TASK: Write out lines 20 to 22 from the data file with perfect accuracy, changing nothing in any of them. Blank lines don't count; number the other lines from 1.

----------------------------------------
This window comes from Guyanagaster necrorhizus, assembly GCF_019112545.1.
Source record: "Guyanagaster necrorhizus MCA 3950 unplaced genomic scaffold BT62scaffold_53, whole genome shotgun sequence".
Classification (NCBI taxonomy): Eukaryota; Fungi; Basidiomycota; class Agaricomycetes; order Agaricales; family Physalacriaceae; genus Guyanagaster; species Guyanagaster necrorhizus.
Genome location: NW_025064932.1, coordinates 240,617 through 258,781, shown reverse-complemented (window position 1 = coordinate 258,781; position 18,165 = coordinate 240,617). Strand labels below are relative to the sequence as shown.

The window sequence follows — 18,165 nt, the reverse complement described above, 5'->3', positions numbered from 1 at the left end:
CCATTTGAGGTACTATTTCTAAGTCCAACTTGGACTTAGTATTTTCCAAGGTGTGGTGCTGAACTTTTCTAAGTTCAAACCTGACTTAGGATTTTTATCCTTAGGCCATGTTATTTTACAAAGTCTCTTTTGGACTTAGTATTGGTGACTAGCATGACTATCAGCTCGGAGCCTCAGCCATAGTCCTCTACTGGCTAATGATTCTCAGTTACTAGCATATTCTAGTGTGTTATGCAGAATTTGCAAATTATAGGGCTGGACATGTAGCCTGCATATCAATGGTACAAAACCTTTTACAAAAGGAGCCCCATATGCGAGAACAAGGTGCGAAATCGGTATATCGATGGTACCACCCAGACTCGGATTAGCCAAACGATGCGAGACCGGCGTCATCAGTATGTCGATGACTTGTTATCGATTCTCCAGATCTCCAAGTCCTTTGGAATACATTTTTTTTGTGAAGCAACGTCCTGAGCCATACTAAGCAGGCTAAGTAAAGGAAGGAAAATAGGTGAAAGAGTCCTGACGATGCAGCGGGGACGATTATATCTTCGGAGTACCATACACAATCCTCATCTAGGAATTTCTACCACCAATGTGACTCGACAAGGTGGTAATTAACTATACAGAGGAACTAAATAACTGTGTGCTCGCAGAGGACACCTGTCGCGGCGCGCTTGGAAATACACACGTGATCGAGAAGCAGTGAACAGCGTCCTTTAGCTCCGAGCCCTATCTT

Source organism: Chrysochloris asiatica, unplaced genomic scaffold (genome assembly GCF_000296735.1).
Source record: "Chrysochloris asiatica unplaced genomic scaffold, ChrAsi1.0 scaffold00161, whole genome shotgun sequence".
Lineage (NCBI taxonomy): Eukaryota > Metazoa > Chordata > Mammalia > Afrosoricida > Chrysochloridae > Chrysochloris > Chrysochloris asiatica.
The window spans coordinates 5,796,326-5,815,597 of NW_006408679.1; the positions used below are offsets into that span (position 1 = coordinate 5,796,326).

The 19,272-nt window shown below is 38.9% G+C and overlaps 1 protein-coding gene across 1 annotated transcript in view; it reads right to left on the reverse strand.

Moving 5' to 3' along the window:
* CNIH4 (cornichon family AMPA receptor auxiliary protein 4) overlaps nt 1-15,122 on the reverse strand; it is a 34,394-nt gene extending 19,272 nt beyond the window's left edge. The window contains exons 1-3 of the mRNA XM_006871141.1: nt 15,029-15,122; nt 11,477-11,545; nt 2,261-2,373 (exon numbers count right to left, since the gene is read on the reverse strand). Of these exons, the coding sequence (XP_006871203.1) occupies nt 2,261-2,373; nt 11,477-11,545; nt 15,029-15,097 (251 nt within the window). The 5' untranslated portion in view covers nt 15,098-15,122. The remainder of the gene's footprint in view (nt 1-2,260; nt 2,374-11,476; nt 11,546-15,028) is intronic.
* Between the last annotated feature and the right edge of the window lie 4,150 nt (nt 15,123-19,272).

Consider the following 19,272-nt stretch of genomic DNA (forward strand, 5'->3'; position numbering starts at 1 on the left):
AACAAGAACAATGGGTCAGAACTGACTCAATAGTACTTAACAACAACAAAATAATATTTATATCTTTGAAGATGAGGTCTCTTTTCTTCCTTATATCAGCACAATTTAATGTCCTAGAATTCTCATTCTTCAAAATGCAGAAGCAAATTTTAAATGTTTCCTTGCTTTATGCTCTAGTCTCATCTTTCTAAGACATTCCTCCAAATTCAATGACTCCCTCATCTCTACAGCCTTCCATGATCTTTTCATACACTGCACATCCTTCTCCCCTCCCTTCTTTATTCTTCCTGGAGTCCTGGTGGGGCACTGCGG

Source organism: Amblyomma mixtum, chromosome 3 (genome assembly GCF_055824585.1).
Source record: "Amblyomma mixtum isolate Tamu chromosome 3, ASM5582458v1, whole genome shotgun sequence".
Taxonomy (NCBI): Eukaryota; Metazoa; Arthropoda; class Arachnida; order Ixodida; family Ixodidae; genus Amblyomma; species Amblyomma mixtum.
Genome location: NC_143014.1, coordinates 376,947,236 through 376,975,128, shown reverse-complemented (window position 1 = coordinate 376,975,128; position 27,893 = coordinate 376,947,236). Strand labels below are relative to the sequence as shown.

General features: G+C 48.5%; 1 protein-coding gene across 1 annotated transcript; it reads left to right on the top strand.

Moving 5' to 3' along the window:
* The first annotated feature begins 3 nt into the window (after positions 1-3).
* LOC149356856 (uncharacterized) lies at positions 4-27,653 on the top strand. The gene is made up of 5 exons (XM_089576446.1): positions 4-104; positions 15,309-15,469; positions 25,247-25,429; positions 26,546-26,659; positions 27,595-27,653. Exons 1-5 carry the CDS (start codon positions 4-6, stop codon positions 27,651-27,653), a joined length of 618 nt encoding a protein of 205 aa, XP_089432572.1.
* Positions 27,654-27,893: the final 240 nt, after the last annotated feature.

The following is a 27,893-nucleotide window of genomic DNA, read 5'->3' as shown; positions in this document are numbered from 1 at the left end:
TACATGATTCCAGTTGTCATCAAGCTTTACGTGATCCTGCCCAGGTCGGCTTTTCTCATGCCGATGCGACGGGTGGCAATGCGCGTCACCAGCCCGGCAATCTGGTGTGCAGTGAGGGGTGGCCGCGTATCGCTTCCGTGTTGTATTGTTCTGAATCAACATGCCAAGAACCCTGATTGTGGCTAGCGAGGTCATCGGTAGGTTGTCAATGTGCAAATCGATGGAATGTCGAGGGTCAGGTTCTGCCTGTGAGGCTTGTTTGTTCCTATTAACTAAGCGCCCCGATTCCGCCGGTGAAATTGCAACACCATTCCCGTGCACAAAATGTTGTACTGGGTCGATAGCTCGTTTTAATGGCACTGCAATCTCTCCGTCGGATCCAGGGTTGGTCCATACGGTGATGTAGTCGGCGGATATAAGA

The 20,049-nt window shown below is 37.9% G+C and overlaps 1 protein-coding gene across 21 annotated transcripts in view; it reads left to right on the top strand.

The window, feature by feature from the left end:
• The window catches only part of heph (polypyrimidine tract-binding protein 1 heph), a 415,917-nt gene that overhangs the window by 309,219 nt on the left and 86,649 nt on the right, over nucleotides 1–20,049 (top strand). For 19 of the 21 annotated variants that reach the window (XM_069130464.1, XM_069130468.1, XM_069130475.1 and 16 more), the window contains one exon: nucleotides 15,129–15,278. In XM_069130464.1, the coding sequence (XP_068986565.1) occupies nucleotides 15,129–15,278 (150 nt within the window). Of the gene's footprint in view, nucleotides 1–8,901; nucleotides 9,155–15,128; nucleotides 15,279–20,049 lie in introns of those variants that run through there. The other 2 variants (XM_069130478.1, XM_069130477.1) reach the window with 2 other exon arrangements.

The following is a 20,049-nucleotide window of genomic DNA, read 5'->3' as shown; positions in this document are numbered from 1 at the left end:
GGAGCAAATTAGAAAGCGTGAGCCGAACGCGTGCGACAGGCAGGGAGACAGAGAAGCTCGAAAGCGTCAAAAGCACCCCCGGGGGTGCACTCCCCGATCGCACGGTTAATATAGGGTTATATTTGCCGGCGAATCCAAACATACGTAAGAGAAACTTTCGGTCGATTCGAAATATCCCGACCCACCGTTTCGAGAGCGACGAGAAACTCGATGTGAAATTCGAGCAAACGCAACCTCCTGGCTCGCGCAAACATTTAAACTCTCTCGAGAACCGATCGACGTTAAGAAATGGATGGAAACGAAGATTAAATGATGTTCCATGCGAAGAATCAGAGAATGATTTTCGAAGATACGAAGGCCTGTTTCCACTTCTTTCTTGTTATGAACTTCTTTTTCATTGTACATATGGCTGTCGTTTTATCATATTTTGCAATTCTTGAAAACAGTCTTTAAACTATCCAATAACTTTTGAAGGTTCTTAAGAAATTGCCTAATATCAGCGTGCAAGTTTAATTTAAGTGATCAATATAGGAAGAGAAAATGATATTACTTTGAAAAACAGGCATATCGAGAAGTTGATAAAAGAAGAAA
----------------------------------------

Genome location: NC_143014.1, coordinates 376,947,236 through 376,975,128, shown reverse-complemented (window position 1 = coordinate 376,975,128; position 27,893 = coordinate 376,947,236). Strand labels below are relative to the sequence as shown.

General features: G+C 48.5%; 1 protein-coding gene across 1 annotated transcript; it reads left to right on the top strand.

Moving 5' to 3' along the window: